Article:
David Leveaux’s prime consideration for the first Broadway production of Romeo and Juliet in over three decades is ensuring that the 16th century Shakespeare classic feels contemporary.
“At the end of day, Romeo and Juliet is about a miracle of love between two young people, and in these very cynical times we need to address the play with as much heat and directness as possible for a modern audience,” says the British director. And, of course, there was the question of who would play Shakespeare’s famous star-crossed lovers. Leveaux’s production, which begins performances at Richard Rodgers Theatre on August 24, with a September 19 opening, will star Orlando Bloom as Romeo and Condola Rashad as Juliet.
Movie star Bloom, internationally famous for The Lord of the Rings trilogy and The Pirates of the Caribbean series, was the first of the two leads to be cast. “I was just so fascinated by his passion and his absolute boyish love of this language,” says Leveaux. And Rashad, a Tony nominee this year for The Trip to Bountiful, was a perfect fit for the role, he says. “Once I had seen her and we had several working sessions together, I realized that this is our contemporary Juliet. She has comedic and passionate qualities, and she’s just hugely charismatic.” Given the ethnicity of the leads, Leveaux then decided that Juliet’s blood relatives, the Capulet clan, would be black and Romeo’s clan, the Montagues, white.
Color-specific casting for the two feuding families makes a vivid statement, but Leveaux says he doesn’t intend imposing an “ethnic commentary” on the play. “We all know that the chief reason to enter Romeo and Juliet is to be swept up by this impossible and brilliant love story,” the director continues. “But it exists in the context of some very potent ideas and experiences of how family– and loyalty to family — works. These two very different family units operate according to their own laws and rules. They are highly cultivated but they have forgotten the original cause of the quarrel that exists between them; it is simply being repeated generation after generation, being handed on down to the young again and again and again without ever being interrogated. The notion of a young scion from the Montague family falling in love with the prized daughter of the Capulet family is a brilliant and miraculous transgression that changes the rules of the way that society exists.”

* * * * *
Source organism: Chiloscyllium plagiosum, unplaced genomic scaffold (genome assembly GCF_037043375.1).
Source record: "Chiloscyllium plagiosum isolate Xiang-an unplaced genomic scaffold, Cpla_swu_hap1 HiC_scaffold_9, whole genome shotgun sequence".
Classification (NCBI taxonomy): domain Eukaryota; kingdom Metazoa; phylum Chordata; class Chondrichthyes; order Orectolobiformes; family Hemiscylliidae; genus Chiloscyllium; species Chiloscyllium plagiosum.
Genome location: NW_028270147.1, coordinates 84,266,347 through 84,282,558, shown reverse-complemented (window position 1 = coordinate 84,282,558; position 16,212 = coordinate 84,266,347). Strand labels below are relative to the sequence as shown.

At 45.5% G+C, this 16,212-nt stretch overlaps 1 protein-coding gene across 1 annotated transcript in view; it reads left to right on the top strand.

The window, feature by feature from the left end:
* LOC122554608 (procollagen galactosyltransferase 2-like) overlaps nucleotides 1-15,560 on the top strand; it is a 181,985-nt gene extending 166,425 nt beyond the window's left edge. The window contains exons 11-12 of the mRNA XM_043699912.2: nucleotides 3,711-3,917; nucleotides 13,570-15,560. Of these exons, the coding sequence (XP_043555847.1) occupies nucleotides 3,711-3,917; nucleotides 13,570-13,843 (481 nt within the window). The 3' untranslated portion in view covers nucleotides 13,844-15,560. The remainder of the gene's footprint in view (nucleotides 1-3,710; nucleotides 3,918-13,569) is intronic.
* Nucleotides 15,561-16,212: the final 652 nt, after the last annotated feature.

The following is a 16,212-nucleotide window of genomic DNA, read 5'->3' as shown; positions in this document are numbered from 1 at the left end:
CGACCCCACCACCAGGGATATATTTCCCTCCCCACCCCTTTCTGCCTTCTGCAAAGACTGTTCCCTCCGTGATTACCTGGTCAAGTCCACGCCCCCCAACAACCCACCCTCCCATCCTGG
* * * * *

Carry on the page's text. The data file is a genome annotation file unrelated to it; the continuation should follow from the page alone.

“A modern version of Romeo and Juliet doesn’t mean updating it,” Leveaux explains. It is the young lovers’ contravention of familial strictures and bonds that makes this new production of Romeo and Juliet “reverberate very immediately” for 2013, in New York, he suggests. “The play actually addresses the issue of fundamentalism–what happens when young people press against rules that are handed down to them, written in stone as it were, and why that leads to such violence. I feel very strongly that Shakespeare evoked a world which was only civilized to a degree,” he adds. “There is only about an inch deep of civilization upon miles and miles of profound barbarism. So it is always a very dangerous and, in some ways, a very primal world. We like to call our contemporary world civilized as well, but it is not always so.”
Leveaux, a five-time Tony nominee, says that Romeo and Juliet shares something in common with the revivals of plays by Tom Stoppard (The Real Thing, Jumpers, Arcadia) and Harold Pinter (Betrayal) he directed over this past decade on Broadway. “Those are writers who changed the way we hear the English language,” he notes. “And Shakespeare is the ultimate example of somebody who takes your expectations of the English language and gives you a new way to use the language to describe the world you live in. This play contains some of his most thrilling language. There is no one in Shakespeare who speaks like Juliet. She has a unique way of picturing the world.” One could experience Romeo and Juliet the way one might a great jazz concert, he offers. “It’s the thrill of watching two people, who, in part, fall in love because they both find in each other an equal excitement in their ability to conjure images and to reinvent a world that is different from the way their parents and elders see it. I think part of the pleasure and the fun of the play is that joy of experiencing what the English language can do. Young people are always pushing at the borders of language, particularly now with new techniques of social communication.”
Taking a cue from Juliet, who describes the pace of events in the play as “too much like lightning,” Leveaux believes that Romeo and Julietmust “have real fire and speed” to engage a contemporary Broadway audience. “I had an idea that if we were to cover the stage with sand and set it on fire, that would convey the sensual and emotional temperature of the play,” he says. “Broadway is a gladiatorial place, so whatever you do there has to have a sense of event.” Years ago, Leveaux recalls, one of his mentors, Joseph Chaikin, a pioneer of avant garde theater in the 1960s, passed on to him the most enduring discovery from that era of experimentation: there’s no excuse for an audience to leave the theater with less energy than they came in with. “Being near this play when it is being played in full heat can be an absolutely rapturous experience,” he promises. “There’s no excuse for not giving people the night of their lives.”